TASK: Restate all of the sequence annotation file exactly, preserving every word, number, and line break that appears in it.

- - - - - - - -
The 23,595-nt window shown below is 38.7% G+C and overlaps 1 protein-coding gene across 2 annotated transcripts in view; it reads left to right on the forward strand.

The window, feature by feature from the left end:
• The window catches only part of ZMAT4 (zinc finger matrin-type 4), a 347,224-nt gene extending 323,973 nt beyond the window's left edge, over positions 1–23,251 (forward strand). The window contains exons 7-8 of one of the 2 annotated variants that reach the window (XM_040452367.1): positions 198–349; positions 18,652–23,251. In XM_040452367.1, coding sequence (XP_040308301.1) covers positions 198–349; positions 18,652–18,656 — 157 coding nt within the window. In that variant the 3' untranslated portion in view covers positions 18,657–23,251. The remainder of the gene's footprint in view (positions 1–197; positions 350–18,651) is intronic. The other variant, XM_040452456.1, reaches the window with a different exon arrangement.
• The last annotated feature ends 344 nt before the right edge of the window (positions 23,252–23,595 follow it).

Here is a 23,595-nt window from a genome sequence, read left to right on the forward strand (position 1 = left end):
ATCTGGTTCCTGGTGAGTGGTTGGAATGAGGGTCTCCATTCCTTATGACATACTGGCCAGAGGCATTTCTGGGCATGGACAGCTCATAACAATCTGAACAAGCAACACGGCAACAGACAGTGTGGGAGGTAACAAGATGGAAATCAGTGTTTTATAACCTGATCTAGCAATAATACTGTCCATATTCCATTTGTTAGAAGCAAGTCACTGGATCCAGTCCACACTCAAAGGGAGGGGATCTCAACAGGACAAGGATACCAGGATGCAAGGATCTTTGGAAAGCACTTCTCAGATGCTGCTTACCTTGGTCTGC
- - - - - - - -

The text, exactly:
The 23,595-nt window shown below is 38.7% G+C and overlaps 1 protein-coding gene across 2 annotated transcripts in view; it reads left to right on the forward strand.

The window, feature by feature from the left end:
• The window catches only part of ZMAT4 (zinc finger matrin-type 4), a 347,224-nt gene extending 323,973 nt beyond the window's left edge, over positions 1–23,251 (forward strand). The window contains exons 7-8 of one of the 2 annotated variants that reach the window (XM_040452367.1): positions 198–349; positions 18,652–23,251. In XM_040452367.1, coding sequence (XP_040308301.1) covers positions 198–349; positions 18,652–18,656 — 157 coding nt within the window. In that variant the 3' untranslated portion in view covers positions 18,657–23,251. The remainder of the gene's footprint in view (positions 1–197; positions 350–18,651) is intronic. The other variant, XM_040452456.1, reaches the window with a different exon arrangement.
• The last annotated feature ends 344 nt before the right edge of the window (positions 23,252–23,595 follow it).

Here is a 23,595-nt window from a genome sequence, read left to right on the forward strand (position 1 = left end):
ATCTGGTTCCTGGTGAGTGGTTGGAATGAGGGTCTCCATTCCTTATGACATACTGGCCAGAGGCATTTCTGGGCATGGACAGCTCATAACAATCTGAACAAGCAACACGGCAACAGACAGTGTGGGAGGTAACAAGATGGAAATCAGTGTTTTATAACCTGATCTAGCAATAATACTGTCCATATTCCATTTGTTAGAAGCAAGTCACTGGATCCAGTCCACACTCAAAGGGAGGGGATCTCAACAGGACAAGGATACCAGGATGCAAGGATCTTTGGAAAGCACTTCTCAGATGCTGCTTACCTTGGTCTGC